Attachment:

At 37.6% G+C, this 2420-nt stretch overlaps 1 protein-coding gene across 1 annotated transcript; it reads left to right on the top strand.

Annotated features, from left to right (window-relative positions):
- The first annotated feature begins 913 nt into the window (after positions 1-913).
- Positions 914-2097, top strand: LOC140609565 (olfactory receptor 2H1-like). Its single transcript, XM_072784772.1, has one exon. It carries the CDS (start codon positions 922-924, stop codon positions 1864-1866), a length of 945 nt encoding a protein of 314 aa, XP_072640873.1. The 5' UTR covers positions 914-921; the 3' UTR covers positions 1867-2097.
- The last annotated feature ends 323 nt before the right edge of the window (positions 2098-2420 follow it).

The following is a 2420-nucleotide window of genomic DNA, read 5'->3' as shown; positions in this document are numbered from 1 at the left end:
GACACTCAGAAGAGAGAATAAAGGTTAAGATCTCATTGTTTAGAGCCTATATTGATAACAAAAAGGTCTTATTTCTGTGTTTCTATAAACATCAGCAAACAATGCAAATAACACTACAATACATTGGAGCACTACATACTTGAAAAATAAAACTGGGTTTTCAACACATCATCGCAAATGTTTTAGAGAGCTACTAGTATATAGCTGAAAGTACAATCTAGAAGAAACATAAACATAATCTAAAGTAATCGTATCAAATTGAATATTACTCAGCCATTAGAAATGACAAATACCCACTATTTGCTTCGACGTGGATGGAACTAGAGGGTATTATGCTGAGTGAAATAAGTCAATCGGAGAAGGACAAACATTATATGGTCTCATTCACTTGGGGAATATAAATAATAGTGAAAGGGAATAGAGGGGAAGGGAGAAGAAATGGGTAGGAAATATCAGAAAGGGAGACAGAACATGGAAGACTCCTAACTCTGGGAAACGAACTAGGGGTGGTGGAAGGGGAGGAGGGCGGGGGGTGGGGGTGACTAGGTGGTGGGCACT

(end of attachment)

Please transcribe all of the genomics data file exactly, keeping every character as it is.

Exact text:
At 37.6% G+C, this 2420-nt stretch overlaps 1 protein-coding gene across 1 annotated transcript; it reads left to right on the top strand.

Annotated features, from left to right (window-relative positions):
- The first annotated feature begins 913 nt into the window (after positions 1-913).
- Positions 914-2097, top strand: LOC140609565 (olfactory receptor 2H1-like). Its single transcript, XM_072784772.1, has one exon. It carries the CDS (start codon positions 922-924, stop codon positions 1864-1866), a length of 945 nt encoding a protein of 314 aa, XP_072640873.1. The 5' UTR covers positions 914-921; the 3' UTR covers positions 1867-2097.
- The last annotated feature ends 323 nt before the right edge of the window (positions 2098-2420 follow it).

The following is a 2420-nucleotide window of genomic DNA, read 5'->3' as shown; positions in this document are numbered from 1 at the left end:
GACACTCAGAAGAGAGAATAAAGGTTAAGATCTCATTGTTTAGAGCCTATATTGATAACAAAAAGGTCTTATTTCTGTGTTTCTATAAACATCAGCAAACAATGCAAATAACACTACAATACATTGGAGCACTACATACTTGAAAAATAAAACTGGGTTTTCAACACATCATCGCAAATGTTTTAGAGAGCTACTAGTATATAGCTGAAAGTACAATCTAGAAGAAACATAAACATAATCTAAAGTAATCGTATCAAATTGAATATTACTCAGCCATTAGAAATGACAAATACCCACTATTTGCTTCGACGTGGATGGAACTAGAGGGTATTATGCTGAGTGAAATAAGTCAATCGGAGAAGGACAAACATTATATGGTCTCATTCACTTGGGGAATATAAATAATAGTGAAAGGGAATAGAGGGGAAGGGAGAAGAAATGGGTAGGAAATATCAGAAAGGGAGACAGAACATGGAAGACTCCTAACTCTGGGAAACGAACTAGGGGTGGTGGAAGGGGAGGAGGGCGGGGGGTGGGGGTGACTAGGTGGTGGGCACT